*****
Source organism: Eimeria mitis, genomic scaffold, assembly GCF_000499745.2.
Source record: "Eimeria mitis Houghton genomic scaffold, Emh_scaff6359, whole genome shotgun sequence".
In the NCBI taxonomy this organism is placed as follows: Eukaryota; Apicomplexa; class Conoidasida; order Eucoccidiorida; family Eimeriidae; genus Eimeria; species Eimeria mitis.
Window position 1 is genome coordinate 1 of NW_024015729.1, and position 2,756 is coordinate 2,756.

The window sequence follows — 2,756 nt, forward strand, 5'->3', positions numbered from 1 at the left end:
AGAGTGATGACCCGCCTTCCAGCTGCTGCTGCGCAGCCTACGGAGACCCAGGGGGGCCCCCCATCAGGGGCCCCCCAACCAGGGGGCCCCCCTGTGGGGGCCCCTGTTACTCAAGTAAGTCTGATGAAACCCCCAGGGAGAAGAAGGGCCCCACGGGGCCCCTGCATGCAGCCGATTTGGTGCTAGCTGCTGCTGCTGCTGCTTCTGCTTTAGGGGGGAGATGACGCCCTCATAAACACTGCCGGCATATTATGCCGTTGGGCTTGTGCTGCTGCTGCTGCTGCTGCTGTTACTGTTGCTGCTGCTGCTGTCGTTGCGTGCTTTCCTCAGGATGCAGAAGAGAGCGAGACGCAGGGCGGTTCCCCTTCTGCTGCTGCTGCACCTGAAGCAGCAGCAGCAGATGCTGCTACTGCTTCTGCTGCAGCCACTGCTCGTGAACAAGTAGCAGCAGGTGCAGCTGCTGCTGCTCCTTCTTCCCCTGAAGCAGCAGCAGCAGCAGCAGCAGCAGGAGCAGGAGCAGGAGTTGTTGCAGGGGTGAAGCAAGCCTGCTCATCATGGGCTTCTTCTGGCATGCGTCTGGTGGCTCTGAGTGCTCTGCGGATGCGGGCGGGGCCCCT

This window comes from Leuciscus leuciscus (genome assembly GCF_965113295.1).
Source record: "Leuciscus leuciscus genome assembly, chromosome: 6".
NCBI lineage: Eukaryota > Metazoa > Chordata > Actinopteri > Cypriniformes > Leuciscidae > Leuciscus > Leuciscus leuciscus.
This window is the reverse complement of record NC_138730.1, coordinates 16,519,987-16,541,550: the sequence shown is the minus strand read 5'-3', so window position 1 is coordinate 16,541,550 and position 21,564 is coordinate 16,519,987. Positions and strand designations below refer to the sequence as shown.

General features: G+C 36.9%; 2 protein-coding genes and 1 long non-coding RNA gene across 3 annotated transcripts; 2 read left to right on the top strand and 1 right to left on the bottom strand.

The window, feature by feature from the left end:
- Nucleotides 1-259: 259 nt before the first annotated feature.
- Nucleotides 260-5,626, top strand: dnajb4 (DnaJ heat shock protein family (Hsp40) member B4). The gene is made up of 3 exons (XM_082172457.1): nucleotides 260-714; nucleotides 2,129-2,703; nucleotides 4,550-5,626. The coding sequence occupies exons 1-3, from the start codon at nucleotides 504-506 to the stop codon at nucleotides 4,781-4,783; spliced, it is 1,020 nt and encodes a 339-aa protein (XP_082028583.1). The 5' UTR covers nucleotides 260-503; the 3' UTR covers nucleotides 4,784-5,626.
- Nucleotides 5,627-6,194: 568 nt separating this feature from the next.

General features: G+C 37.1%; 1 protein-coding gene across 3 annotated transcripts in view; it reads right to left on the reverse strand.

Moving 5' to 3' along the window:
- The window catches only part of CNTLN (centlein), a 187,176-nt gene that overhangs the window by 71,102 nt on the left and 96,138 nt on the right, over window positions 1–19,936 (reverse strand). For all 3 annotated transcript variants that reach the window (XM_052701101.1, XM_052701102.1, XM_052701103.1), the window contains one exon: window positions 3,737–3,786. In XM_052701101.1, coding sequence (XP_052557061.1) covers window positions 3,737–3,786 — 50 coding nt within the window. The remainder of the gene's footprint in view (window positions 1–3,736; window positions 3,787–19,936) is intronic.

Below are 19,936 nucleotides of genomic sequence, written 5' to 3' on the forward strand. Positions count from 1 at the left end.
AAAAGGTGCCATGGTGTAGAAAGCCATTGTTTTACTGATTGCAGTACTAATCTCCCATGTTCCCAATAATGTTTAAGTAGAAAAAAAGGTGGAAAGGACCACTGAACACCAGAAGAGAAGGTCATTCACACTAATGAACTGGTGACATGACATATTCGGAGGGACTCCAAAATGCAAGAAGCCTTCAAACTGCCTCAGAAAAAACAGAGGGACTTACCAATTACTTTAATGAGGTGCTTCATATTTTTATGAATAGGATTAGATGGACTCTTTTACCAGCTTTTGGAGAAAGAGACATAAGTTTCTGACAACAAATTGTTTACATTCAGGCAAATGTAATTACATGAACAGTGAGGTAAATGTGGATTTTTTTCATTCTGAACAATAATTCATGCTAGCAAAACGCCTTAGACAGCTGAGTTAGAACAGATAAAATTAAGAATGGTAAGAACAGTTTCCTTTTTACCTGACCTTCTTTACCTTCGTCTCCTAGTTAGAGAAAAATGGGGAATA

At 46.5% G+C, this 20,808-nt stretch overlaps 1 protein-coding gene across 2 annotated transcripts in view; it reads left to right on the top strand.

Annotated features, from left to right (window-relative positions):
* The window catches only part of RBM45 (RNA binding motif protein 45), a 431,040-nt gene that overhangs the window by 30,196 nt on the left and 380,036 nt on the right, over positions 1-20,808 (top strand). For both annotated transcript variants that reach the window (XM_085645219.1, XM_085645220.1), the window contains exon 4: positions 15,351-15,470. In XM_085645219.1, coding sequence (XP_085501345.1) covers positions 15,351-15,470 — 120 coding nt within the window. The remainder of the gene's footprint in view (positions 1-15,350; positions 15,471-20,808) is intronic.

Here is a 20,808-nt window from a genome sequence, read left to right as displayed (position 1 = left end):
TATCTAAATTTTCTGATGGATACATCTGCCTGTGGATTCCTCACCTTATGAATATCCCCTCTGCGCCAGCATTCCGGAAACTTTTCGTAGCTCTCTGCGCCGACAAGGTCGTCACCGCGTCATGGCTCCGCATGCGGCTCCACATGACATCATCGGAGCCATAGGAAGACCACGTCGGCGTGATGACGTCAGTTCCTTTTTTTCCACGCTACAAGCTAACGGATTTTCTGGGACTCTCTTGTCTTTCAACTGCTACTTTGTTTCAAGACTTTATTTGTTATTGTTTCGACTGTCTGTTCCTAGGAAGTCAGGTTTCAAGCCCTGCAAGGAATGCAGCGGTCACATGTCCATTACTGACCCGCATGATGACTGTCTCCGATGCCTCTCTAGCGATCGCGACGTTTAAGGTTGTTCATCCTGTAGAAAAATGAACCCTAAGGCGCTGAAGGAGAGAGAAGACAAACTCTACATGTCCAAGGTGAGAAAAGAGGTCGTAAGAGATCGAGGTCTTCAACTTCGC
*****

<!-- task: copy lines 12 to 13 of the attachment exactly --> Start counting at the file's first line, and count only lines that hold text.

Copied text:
The window, feature by feature from the left end:
- Nucleotides 1-259: 259 nt before the first annotated feature.